I Ain’t Afraid of No Black Bird, Part IV: Tea Time

At a Piccadilly café the raven discovered a love for cherries, which Millie indulged by buying several fruit-topped cupcakes. As he hopped around inside the cake tray and dusted himself with coloured icing, there was a chuffed and bubbly monkey-chatter to his chirp.

Large corseted bosoms in that season’s colours bobbed on opposite currents across the picture of the two having tea; Millie pinky up, the bird claw on anything crumbly and edible. Their happy indifference to the side-to-side swaying and weighing-up of the London crowd couldn’t last long, though here one might easily forget the feeling that one is always being watched.

A buoy-shaped man with gold buttons along his stomach sniffed and muttered, but was left thus unsatisfied. In the midst of a crumb fight with a feathery comrade a lady is more apt to giggling and picking sponge cake out of her hat than anything else. But his resolve was as firm and as starched as his undershirt.

He cleared his throat assertively: “Did you know, young Miss, that the corvus corax is indeed a poor man’s brown, and not a magnificent blue-black as it is wont to make us believe?”

At first the raven paused bemusedly. After that he began to rasp and grumble behind the frosting and cream still caking his beak. Like an old man making a point around a room, he defiantly waddled through the largest clumps of jam and sweet debris. His one eye rolled up at the man as he did so.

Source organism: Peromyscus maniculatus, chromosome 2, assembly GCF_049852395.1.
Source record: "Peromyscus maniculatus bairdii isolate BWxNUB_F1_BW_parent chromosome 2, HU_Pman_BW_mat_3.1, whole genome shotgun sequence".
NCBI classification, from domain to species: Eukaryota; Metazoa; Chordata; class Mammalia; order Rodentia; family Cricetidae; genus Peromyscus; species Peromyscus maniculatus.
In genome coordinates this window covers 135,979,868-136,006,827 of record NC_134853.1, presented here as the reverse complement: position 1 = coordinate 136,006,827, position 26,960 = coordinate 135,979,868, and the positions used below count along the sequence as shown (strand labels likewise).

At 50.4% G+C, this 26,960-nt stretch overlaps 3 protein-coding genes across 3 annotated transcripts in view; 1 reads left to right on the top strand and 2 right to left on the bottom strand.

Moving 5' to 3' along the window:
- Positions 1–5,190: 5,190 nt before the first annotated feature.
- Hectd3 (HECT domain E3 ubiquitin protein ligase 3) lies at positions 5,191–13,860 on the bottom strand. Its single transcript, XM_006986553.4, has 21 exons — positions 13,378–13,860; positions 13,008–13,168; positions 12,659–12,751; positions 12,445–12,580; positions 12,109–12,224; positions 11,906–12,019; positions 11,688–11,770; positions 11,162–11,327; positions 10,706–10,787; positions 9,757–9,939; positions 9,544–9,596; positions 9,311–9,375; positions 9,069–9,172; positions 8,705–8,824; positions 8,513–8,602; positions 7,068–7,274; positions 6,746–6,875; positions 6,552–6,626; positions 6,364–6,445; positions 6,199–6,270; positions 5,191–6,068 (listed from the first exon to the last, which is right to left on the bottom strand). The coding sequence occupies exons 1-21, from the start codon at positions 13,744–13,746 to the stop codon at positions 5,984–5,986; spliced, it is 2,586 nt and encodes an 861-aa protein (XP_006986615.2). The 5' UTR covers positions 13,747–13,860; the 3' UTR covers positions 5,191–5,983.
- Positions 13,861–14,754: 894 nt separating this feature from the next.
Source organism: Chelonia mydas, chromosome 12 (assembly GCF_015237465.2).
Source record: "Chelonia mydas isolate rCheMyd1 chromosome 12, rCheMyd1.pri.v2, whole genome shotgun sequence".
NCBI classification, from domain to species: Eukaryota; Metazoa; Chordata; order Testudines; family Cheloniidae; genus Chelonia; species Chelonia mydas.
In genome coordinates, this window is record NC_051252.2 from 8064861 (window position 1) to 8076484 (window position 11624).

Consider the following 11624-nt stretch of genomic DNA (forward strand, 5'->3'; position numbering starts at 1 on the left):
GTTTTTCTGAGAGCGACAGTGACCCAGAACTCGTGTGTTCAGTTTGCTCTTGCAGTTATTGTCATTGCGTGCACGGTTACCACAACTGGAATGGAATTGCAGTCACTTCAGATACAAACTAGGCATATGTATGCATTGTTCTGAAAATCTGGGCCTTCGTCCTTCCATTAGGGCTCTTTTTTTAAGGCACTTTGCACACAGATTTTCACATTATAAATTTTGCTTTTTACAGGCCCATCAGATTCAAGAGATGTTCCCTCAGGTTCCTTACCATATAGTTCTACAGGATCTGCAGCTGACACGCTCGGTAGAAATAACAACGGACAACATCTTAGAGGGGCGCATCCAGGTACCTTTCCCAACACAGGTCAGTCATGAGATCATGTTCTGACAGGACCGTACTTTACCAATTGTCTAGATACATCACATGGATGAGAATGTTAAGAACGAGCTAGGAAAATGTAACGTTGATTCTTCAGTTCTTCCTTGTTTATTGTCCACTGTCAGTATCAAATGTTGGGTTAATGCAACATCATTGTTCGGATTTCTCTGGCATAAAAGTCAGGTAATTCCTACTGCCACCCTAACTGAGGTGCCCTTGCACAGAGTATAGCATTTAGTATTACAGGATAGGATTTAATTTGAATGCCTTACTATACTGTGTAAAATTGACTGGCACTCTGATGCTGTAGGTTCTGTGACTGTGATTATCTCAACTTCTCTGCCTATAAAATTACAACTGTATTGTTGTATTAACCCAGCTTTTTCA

“Well, Father”, for so she supposed was the man’s title given his collar, “a girl is well worth looking at be she shod in brown and clad in blue, or clad in brown and shod in blue, for a colour is a perfect match, as well as true, when a perfect match it makes.”

A smirk broke his plaster mask. “And is being looked at your only concern then, young Miss?” The neighbouring middle-aged woman and her frail mother – who had been unable to consume their daily tea till then! – butted their heads and tutted in matronly agreement. The raven hopped straight around and rasped, to which the old woman averted her eyes and trembled through her weak blend.

“By the right eyes I would have myself looked upon from the highest mountain in India, but so would I look upon those well worth looking at!” At that her eyes flew to the raven, who, standing proudly despite the pink icing, looked like he was ready to leave.

Meanwhile, Millie’s moral victory might have been thwarted by further banter had it not been for the fleeting glimpse of a figure which she had come to know from afar. A brown cape, and a stride too long to follow had the hat not been about two inches above the current fashion, allowed her eye to latch onto the determined man’s direction.

Millie offered the raven her arm and gathered her skirts, causing the priest to pirouette as she shot past and brought her hand forth to signal for a coach.

“To the University!